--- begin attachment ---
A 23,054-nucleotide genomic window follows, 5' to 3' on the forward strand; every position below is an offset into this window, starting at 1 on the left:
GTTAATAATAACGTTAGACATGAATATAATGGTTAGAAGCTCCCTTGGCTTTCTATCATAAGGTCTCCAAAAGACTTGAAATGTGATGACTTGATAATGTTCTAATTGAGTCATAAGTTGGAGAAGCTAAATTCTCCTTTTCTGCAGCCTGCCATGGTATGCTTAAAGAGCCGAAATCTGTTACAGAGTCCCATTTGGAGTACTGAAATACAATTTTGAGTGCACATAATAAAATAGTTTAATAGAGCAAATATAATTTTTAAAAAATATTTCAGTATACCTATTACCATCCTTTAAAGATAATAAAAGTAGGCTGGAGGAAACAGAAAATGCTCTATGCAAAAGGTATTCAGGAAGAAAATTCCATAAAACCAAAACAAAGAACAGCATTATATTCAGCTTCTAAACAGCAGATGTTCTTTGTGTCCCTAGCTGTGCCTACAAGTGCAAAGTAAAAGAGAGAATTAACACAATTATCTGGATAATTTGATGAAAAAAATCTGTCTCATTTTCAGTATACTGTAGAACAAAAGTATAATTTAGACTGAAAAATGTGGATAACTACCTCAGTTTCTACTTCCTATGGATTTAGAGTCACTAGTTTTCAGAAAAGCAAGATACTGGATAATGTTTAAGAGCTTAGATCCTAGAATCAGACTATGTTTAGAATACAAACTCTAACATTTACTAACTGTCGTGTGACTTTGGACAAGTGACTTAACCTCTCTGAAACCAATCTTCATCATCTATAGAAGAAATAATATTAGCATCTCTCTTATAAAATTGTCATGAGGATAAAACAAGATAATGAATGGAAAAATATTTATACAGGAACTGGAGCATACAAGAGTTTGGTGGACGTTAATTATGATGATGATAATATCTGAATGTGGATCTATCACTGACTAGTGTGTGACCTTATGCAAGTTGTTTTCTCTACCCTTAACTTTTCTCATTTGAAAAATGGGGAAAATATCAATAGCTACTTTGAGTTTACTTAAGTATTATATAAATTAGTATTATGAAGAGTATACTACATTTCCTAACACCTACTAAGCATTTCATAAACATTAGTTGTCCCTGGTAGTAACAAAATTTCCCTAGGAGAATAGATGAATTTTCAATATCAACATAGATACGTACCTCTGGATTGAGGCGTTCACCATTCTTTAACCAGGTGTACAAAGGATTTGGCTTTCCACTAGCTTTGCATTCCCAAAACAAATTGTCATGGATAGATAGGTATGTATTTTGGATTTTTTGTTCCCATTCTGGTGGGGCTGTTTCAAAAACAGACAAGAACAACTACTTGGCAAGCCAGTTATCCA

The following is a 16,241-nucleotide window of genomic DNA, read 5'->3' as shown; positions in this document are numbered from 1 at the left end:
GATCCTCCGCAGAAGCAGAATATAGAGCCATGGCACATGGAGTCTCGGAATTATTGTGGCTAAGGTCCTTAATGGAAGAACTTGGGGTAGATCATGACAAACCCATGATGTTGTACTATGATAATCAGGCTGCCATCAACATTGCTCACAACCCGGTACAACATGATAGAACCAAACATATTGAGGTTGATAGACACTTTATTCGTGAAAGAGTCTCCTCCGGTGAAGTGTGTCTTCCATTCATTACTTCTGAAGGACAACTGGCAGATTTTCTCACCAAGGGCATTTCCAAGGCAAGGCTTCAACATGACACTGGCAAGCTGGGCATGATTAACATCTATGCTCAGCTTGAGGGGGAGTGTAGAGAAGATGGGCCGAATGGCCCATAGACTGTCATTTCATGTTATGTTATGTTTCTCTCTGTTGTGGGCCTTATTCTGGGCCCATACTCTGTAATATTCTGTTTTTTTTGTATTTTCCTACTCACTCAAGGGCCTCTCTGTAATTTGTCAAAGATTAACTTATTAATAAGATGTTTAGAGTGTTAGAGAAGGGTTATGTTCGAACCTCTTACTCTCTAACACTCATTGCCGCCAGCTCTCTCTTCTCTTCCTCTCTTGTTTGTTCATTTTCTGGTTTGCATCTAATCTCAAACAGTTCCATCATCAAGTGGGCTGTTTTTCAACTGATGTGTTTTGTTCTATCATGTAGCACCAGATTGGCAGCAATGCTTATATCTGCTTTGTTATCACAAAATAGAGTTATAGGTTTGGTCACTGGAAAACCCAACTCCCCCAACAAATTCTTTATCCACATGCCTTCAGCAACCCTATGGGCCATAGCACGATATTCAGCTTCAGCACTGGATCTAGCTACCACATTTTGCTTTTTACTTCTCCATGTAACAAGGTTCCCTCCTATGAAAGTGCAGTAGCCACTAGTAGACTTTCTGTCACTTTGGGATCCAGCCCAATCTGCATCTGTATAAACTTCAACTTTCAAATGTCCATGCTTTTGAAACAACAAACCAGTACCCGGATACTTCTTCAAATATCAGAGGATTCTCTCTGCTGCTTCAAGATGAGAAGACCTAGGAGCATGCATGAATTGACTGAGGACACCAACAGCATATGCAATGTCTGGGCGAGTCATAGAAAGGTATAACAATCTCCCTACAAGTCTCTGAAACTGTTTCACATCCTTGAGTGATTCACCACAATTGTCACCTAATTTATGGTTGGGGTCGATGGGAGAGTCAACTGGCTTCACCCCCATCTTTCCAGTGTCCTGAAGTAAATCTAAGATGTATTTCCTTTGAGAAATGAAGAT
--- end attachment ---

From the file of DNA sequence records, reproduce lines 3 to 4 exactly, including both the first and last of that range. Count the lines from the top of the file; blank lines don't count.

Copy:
The following is a 16,241-nucleotide window of genomic DNA, read 5'->3' as shown; positions in this document are numbered from 1 at the left end:
GATCCTCCGCAGAAGCAGAATATAGAGCCATGGCACATGGAGTCTCGGAATTATTGTGGCTAAGGTCCTTAATGGAAGAACTTGGGGTAGATCATGACAAACCCATGATGTTGTACTATGATAATCAGGCTGCCATCAACATTGCTCACAACCCGGTACAACATGATAGAACCAAACATATTGAGGTTGATAGACACTTTATTCGTGAAAGAGTCTCCTCCGGTGAAGTGTGTCTTCCATTCATTACTTCTGAAGGACAACTGGCAGATTTTCTCACCAAGGGCATTTCCAAGGCAAGGCTTCAACATGACACTGGCAAGCTGGGCATGATTAACATCTATGCTCAGCTTGAGGGGGAGTGTAGAGAAGATGGGCCGAATGGCCCATAGACTGTCATTTCATGTTATGTTATGTTTCTCTCTGTTGTGGGCCTTATTCTGGGCCCATACTCTGTAATATTCTGTTTTTTTTGTATTTTCCTACTCACTCAAGGGCCTCTCTGTAATTTGTCAAAGATTAACTTATTAATAAGATGTTTAGAGTGTTAGAGAAGGGTTATGTTCGAACCTCTTACTCTCTAACACTCATTGCCGCCAGCTCTCTCTTCTCTTCCTCTCTTGTTTGTTCATTTTCTGGTTTGCATCTAATCTCAAACAGTTCCATCATCAAGTGGGCTGTTTTTCAACTGATGTGTTTTGTTCTATCATGTAGCACCAGATTGGCAGCAATGCTTATATCTGCTTTGTTATCACAAAATAGAGTTATAGGTTTGGTCACTGGAAAACCCAACTCCCCCAACAAATTCTTTATCCACATGCCTTCAGCAACCCTATGGGCCATAGCACGATATTCAGCTTCAGCACTGGATCTAGCTACCACATTTTGCTTTTTACTTCTCCATGTAACAAGGTTCCCTCCTATGAAAGTGCAGTAGCCACTAGTAGACTTTCTGTCACTTTGGGATCCAGCCCAATCTGCATCTGTATAAACTTCAACTTTCAAATGTCCATGCTTTTGAAACAACAAACCAGTACCCGGATACTTCTTCAAATATCAGAGGATTCTCTCTGCTGCTTCAAGATGAGAAGACCTAGGAGCATGCATGAATTGACTGAGGACACCAACAGCATATGCAATGTCTGGGCGAGTCATAGAAAGGTATAACAATCTCCCTACAAGTCTCTGAAACTGTTTCACATCCTTGAGTGATTCACCACAATTGTCACCTAATTTATGGTTGGGGTCGATGGGAGAGTCAACTGGCTTCACCCCCATCTTTCCAGTGTCCTGAAGTAAATCTAAGATGTATTTCCTTTGAGAAATGAAGAT